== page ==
Outlook for Shariah-compliant insurance in 2012
March 2012 | TALKINGPOINT | RISK MANAGEMENT
FW moderates a discussion focusing on the outlook for Shariah-compliant insurance between Sohail Jaffer at the FWU Group, and Anita Menon at KPMG in Malaysia.
FW: Reflecting on the last 12 months, have you seen the continued spread of Shariah-compliant insurance, or takaful, around the world? What new markets seem to be particularly active?
Jaffer: The takaful market is currently concentrated in Malaysia and the Middle East where it has been experiencing significant growth rates. Global gross takaful contributions grew by 29 percent in Southeast Asia in 2009, and by 31 percent in the Gulf Cooperation Council (GCC) whose ranks Oman has recently joined as the first takaful operator to start business this year. Takaful has undergone a significant internationalisation phase and managed to cross borders. Awareness and acceptance of takaful are also growing in regional markets such as Indonesia, Brunei, Turkey, India, and Pakistan. Takaful in Africa grew 26 percent in 2009 and the continent is witnessing considerable developments, with Kenya launching its first takaful operator in January of last year, and more recently with the acquisition in September 2011 of Takafol South Africa by Absa group, a leading financial institution majority-owned by Barclay’s. The Shariah-compliant insurance industry is also expanding in secular and Muslim minority markets like North America and Europe, especially in the UK, France, Luxembourg and Germany
Menon: Despite growing concerns for the global economy, the Shariah-compliant insurance sector continued to expand with new takaful companies, joint ventures and new legislations dominating industry news. In 2011, the global takaful industry was valued at US$12bn, recording a remarkable growth of 32 percent on the previous year. The GCC market recorded impressive growth, with 70 percent of the market share coming from GCC countries, while Southeast Asian countries led by Malaysia accounted for approximately 21 percent of the global takaful market. GCC markets such as Saudi Arabia, Qatar, Bahrain and UAE have been tipped to become high growth markets along with the emerging markets, Oman, Kenya and Jordan. However, takaful penetration still remains low globally. Malaysia, one of the major takaful hubs, has found it difficult to increase penetration levels vis-a-vis conventional insurance, and accounts for only 10 percent of the insurable population. Growth in this sector has come on the background of mounting challenges posed by high competition among takaful operators, declining underwriting profits and high risk investment portfolios.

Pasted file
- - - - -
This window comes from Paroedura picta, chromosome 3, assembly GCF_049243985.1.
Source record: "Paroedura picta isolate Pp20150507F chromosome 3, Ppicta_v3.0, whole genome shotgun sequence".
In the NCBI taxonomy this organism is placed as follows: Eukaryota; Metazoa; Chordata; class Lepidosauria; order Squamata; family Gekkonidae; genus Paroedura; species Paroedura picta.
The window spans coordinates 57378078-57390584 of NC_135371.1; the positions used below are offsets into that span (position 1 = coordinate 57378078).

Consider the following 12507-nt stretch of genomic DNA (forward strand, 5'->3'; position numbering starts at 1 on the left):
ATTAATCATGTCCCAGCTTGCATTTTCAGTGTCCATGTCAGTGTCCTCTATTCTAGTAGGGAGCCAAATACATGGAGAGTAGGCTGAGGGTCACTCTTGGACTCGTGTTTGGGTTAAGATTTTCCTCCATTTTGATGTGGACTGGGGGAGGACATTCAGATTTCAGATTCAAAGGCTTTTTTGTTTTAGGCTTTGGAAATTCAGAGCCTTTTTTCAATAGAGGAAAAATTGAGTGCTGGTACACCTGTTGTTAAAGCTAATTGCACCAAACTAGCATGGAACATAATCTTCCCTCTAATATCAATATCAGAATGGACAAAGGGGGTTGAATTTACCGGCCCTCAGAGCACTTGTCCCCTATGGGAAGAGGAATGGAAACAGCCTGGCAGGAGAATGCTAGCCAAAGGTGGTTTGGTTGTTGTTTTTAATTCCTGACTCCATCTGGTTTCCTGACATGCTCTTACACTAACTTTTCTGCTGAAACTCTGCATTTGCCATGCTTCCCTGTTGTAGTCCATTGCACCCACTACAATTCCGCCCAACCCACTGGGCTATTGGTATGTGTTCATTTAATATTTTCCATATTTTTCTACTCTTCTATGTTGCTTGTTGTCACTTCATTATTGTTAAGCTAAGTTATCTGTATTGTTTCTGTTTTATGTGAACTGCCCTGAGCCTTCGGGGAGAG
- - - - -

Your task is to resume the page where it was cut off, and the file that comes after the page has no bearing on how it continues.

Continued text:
FW: In what ways are products being developed or altered within the Islamic insurance market to meet the needs of a growing customer base?
Menon: As in the case of any Islamic product, the basic tenant that drives takaful is Shariah compliance. The takaful industry is mainly segmented between family and general takaful. Family takaful in particular is identified as the growth driver where it offers participants with an alternative investment tool and operators with better financial returns compared to general takaful products. Family takaful products tend to be popular in Southeast Asian countries while they are only starting to pick up in the GCC market, where the growth potential is very positive. As the takaful market globally is still in its early stages, new products will take some time to develop although some family takaful products are increasingly attractive to both Muslim and non-Muslim customers in secular markets on the basis of their pricing and returns. Family takaful products – for instance, savings, retirement and critical illness – offer new markets and diversification opportunities for takaful operators from their conventional counterparts. Diversification is critical for the industry to compete against well experienced and resourceful conventional insurers. Takaful operators should also explore new insurable needs, appealing to customers who look for ethical insurance products.